- a settlement of differences by mutual concessions; an agreement reached by adjustment of conflicting or opposing claims, principles, etc., by reciprocal modification of demands.
- the result of such a settlement.
- something intermediate between different things: The split-level is a compromise between a ranch house and a multistoried house.
- an endangering, especially of reputation; exposure to danger, suspicion, etc.: a compromise of one's integrity.
- to settle by a compromise.
- to expose or make vulnerable to danger, suspicion, scandal, etc.; jeopardize: a military oversight that compromised the nation's defenses.
- to bind by bargain or agreement.
- to bring to terms.
- to make a compromise or compromises: The conflicting parties agreed to compromise.
- to make a dishonorable or shameful concession: He is too honorable to compromise with his principles.
Origin of compromise
Examples from the Web for compromiser
The dogmatist has called the great Emancipator a compromiser.
I am no compromiser, no treaty-maker, no haggler, no beggar.The Goose Man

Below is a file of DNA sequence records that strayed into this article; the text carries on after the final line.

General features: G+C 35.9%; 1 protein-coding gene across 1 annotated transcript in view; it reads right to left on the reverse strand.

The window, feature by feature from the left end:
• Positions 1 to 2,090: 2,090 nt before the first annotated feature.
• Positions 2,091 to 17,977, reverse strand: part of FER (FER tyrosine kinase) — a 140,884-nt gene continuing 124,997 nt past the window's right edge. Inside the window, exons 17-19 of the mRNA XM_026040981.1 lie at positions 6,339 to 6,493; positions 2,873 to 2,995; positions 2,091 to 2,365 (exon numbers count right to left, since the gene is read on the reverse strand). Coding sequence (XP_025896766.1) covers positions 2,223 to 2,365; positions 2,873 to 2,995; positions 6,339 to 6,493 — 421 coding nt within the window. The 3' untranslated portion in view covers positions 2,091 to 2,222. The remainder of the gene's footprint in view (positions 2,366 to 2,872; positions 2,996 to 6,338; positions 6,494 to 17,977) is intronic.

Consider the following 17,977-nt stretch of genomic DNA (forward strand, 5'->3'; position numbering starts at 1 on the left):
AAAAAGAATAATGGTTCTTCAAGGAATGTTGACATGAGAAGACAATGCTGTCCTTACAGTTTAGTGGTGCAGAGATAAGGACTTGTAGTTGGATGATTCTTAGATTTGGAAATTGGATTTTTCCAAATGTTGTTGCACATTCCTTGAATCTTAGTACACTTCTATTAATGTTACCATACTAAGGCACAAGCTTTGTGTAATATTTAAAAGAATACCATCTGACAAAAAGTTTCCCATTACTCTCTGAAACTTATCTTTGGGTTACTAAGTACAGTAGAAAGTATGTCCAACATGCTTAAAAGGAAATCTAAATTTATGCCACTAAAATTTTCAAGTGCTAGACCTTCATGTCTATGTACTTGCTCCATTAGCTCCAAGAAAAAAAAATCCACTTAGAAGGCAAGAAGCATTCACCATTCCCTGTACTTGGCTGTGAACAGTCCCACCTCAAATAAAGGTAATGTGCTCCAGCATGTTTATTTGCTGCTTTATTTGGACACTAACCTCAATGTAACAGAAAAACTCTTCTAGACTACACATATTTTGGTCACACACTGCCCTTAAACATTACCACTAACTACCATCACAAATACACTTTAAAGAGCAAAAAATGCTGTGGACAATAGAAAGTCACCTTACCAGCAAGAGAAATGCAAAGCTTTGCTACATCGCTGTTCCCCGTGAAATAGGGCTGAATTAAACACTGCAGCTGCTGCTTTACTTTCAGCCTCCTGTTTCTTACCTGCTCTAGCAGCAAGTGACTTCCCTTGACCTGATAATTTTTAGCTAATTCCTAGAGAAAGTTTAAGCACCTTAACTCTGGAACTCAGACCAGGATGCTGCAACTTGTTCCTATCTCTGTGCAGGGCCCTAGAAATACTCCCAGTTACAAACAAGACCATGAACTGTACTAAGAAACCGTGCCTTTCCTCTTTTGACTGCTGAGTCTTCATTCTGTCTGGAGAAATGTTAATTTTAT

Peer is a compromiser at every station of his variegated career.Iconoclasts
He is not a compromiser, but a combatant, and his blows have been telling ones.The Old World and Its Ways
William Jennings Bryan
I'm not naturally a trimmer and a compromiser--but, poor Honora!The Precipice
Elia Wilkinson Peattie
- settlement of a dispute by concessions on both or all sides
- the terms of such a settlement
- something midway between two or more different things
- an exposure of one's good name, reputation, etc, to injury
- to settle (a dispute) by making concessions
- (tr) to expose (a person or persons) to disrepute
- (tr) to prejudice unfavourably; weakenhis behaviour compromised his chances
- (tr) obsolete to pledge mutually
Word Origin and History for compromiser
early 15c., "a joint promise to abide by an arbiter's decision," from Middle French compromis (13c.), from Latin compromissus, past participle of compromittere "to make a mutual promise" (to abide by the arbiter's decision), from com- "together" (see com-) + promittere (see promise). The main modern sense of "a coming to terms" is from extension to the settlement itself (late 15c.).
mid-15c., from compromise (n.). Related: Compromised; compromising.